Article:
Today is Sunday, and I am bouncing around doing about a dozen things, not finishing any of them, starting another one, getting distracted, going down rabbit holes. This must have been what I was like when I was four. And like a four year old, I expect within an hour I will be sweetly napping.

I saw this note in the street and photographed it some years ago, but never really found a use for it. Here it is for your consideration.
I saw this note in the street and photographed it some years ago, but never really found a use for it. Here it is for your consideration.

So now I will go do a focus stack, learn about Adobe Premiere Pro CC, fold my towels, make the bed, feed my wife, feed myself, help a fellow photographer in the yard while he makes macro photos, cut the grass, help Abby throw out clothes that don’t fit, and … hm. I’ll think of some other stuff.

One thing I am deciding just today is to try a lot harder to post stuff here, then link to social media, rather than posting straight to social media. I think posting to social media sites is a little like doing drugs… we take the hit by posting, then feel the high when we got likes. It feels unhealthy to me somehow.

This isn’t about clicks or metrics. This is about identity. Zuckerberg vs Barron. “And I’ll do it myyyyyyyyy wayyyyyy!!!”

Jeepers, I need to switch to decaf.

This is me working a wildfire ten days ago, smelling very smoky. When I am working or when I am at home, I work hard at a dozen things at once.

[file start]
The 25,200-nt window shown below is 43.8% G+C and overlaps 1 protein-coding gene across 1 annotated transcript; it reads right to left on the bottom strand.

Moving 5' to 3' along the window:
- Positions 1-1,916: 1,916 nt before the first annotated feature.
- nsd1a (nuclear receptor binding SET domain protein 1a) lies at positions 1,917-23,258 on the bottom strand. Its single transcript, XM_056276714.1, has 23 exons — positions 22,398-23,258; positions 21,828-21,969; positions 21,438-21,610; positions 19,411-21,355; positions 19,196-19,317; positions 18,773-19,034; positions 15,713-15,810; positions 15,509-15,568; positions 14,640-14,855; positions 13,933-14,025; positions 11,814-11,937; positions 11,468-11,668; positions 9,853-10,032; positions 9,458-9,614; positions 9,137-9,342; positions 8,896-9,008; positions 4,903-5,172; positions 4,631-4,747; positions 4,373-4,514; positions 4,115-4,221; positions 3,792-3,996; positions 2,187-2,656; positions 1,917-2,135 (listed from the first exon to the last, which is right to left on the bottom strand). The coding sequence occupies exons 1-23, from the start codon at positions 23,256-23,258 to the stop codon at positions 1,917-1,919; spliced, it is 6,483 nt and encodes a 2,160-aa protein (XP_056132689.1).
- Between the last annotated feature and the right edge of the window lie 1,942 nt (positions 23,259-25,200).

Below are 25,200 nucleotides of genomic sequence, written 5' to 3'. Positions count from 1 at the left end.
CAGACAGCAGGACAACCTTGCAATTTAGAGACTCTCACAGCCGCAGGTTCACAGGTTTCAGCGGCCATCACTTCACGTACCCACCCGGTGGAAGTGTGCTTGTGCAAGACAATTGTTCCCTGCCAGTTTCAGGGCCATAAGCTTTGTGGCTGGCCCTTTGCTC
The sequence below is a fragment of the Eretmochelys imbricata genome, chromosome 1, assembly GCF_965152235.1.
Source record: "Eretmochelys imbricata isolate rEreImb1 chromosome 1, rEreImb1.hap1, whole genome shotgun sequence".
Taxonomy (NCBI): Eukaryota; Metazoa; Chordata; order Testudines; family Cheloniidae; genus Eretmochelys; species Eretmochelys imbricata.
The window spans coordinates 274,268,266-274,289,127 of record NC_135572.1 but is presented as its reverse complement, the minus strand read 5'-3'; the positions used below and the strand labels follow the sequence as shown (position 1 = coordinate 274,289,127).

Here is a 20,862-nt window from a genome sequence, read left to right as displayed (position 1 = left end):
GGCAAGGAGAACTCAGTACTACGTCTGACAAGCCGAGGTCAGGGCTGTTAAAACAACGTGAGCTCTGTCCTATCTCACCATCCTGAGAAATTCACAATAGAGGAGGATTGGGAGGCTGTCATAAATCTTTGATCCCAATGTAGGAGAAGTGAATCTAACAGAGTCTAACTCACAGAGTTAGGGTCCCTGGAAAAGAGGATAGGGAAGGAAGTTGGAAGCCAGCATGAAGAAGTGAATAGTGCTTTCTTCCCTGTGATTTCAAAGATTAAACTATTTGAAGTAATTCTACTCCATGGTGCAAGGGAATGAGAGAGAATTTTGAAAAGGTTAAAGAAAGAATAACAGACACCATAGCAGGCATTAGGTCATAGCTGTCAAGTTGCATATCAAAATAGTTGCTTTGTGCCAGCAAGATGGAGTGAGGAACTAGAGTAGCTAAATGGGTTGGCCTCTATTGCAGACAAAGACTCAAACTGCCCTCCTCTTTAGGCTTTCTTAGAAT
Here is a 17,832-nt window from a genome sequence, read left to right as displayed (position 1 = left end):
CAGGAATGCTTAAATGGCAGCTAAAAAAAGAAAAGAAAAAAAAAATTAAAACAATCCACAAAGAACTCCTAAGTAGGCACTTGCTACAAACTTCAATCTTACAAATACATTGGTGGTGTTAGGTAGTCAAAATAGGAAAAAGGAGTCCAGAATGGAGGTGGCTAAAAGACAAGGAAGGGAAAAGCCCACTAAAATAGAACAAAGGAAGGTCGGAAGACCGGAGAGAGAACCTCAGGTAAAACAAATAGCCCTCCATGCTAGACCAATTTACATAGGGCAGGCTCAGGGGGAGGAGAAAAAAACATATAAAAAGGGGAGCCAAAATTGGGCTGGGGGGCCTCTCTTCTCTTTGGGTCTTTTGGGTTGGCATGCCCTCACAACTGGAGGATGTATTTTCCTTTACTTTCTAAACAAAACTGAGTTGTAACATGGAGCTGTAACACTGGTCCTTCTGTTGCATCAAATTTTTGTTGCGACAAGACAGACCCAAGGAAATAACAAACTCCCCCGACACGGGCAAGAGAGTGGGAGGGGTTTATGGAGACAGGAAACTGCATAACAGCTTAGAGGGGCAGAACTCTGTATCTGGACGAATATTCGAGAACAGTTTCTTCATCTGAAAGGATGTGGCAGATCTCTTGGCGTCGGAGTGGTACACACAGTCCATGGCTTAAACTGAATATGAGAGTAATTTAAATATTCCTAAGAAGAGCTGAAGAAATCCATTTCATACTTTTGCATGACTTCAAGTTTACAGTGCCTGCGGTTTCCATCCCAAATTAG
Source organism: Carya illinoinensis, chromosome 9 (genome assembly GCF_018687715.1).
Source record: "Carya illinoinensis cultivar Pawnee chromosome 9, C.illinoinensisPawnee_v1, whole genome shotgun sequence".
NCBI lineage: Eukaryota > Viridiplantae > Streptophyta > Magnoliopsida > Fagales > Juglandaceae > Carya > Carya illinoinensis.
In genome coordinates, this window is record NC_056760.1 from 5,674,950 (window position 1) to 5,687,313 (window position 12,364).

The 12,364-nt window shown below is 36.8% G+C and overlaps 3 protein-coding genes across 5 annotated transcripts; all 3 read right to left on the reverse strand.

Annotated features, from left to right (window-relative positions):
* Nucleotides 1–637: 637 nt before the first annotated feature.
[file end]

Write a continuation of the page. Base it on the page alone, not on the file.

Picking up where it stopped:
This is me working a wildfire ten days ago, smelling very smoky. When I am working or when I am at home, I work hard at a dozen things at once.

How Washable is Your Dog?

Your humble host washes Hawken the Wolfhound last night.
Your humble host washes Hawken the Wolfhound last night.
Photo by Abby S. M. Barron
Photo by Abby S. M. Barron

Every dog falls somewhere on the washability index, from “Okay, this group of four-year-olds is soaping me while I calmly sit in a red wagon” to “I will kill you the next time you lift that garden hose.”

We don’t use groomers. Abby worked for a veterinarian for years and knows how to do all that stuff, so she and I take care of it, including washing our dogs. Chihuahuas Max and Sierra, who have both passed away, were tolerant of baths but not enthusiastic, while Summer the  Chihuahua is still figuring it out. One thing Summer does surprisingly well is get her nails trimmed.

Our front porch ended up resembling a rastafarian barber shop.
Our front porch ended up resembling a rastafarian barber shop.

Hawken doesn’t get along with water. To bath him, I have to leash him to a rung at the bottom of the stairs on the front porch.

If Hawken looks particularly filthy, it’s because he is: to keep cool in the summer, he wallows in holes he’s dug under the back porch. If it has rained recently, he gets even muddier, and after we wash him, it’s difficult to get him dry enough that he won’t get completely filthy as soon as he lies down for the night.

I knew better than to dry Hawken with a good towel, so instead I used this car wash towel, which he enjoyed shredding.